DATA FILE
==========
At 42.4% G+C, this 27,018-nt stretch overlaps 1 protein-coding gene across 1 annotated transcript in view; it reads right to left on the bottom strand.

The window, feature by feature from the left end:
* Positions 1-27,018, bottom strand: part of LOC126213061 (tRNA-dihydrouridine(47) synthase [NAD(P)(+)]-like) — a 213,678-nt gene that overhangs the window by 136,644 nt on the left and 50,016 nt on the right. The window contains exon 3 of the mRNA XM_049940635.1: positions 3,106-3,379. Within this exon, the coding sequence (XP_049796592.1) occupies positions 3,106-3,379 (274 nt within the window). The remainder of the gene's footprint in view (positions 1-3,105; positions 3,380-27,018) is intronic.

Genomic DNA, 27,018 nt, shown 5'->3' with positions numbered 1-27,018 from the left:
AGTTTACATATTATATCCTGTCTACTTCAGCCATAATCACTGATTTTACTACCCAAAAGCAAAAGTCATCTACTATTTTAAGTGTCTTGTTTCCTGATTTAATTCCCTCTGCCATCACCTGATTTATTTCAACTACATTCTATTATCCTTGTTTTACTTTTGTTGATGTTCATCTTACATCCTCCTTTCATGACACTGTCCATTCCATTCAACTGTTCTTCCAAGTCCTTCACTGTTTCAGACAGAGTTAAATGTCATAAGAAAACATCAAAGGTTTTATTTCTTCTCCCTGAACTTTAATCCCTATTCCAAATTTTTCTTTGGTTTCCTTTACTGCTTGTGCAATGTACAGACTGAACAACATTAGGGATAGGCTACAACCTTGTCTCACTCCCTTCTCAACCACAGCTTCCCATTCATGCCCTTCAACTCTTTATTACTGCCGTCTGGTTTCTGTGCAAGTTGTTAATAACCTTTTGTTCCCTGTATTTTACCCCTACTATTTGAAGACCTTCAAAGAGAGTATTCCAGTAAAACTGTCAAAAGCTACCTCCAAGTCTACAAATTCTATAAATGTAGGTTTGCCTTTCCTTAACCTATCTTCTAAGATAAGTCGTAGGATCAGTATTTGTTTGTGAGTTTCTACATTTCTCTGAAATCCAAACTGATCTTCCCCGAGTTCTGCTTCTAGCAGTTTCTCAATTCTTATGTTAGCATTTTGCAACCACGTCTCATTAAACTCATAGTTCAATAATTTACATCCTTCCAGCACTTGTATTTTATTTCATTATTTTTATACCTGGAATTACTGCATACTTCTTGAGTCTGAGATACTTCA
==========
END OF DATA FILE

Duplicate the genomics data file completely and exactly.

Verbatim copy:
At 42.4% G+C, this 27,018-nt stretch overlaps 1 protein-coding gene across 1 annotated transcript in view; it reads right to left on the bottom strand.

The window, feature by feature from the left end:
* Positions 1-27,018, bottom strand: part of LOC126213061 (tRNA-dihydrouridine(47) synthase [NAD(P)(+)]-like) — a 213,678-nt gene that overhangs the window by 136,644 nt on the left and 50,016 nt on the right. The window contains exon 3 of the mRNA XM_049940635.1: positions 3,106-3,379. Within this exon, the coding sequence (XP_049796592.1) occupies positions 3,106-3,379 (274 nt within the window). The remainder of the gene's footprint in view (positions 1-3,105; positions 3,380-27,018) is intronic.

Genomic DNA, 27,018 nt, shown 5'->3' with positions numbered 1-27,018 from the left:
AGTTTACATATTATATCCTGTCTACTTCAGCCATAATCACTGATTTTACTACCCAAAAGCAAAAGTCATCTACTATTTTAAGTGTCTTGTTTCCTGATTTAATTCCCTCTGCCATCACCTGATTTATTTCAACTACATTCTATTATCCTTGTTTTACTTTTGTTGATGTTCATCTTACATCCTCCTTTCATGACACTGTCCATTCCATTCAACTGTTCTTCCAAGTCCTTCACTGTTTCAGACAGAGTTAAATGTCATAAGAAAACATCAAAGGTTTTATTTCTTCTCCCTGAACTTTAATCCCTATTCCAAATTTTTCTTTGGTTTCCTTTACTGCTTGTGCAATGTACAGACTGAACAACATTAGGGATAGGCTACAACCTTGTCTCACTCCCTTCTCAACCACAGCTTCCCATTCATGCCCTTCAACTCTTTATTACTGCCGTCTGGTTTCTGTGCAAGTTGTTAATAACCTTTTGTTCCCTGTATTTTACCCCTACTATTTGAAGACCTTCAAAGAGAGTATTCCAGTAAAACTGTCAAAAGCTACCTCCAAGTCTACAAATTCTATAAATGTAGGTTTGCCTTTCCTTAACCTATCTTCTAAGATAAGTCGTAGGATCAGTATTTGTTTGTGAGTTTCTACATTTCTCTGAAATCCAAACTGATCTTCCCCGAGTTCTGCTTCTAGCAGTTTCTCAATTCTTATGTTAGCATTTTGCAACCACGTCTCATTAAACTCATAGTTCAATAATTTACATCCTTCCAGCACTTGTATTTTATTTCATTATTTTTATACCTGGAATTACTGCATACTTCTTGAGTCTGAGATACTTCA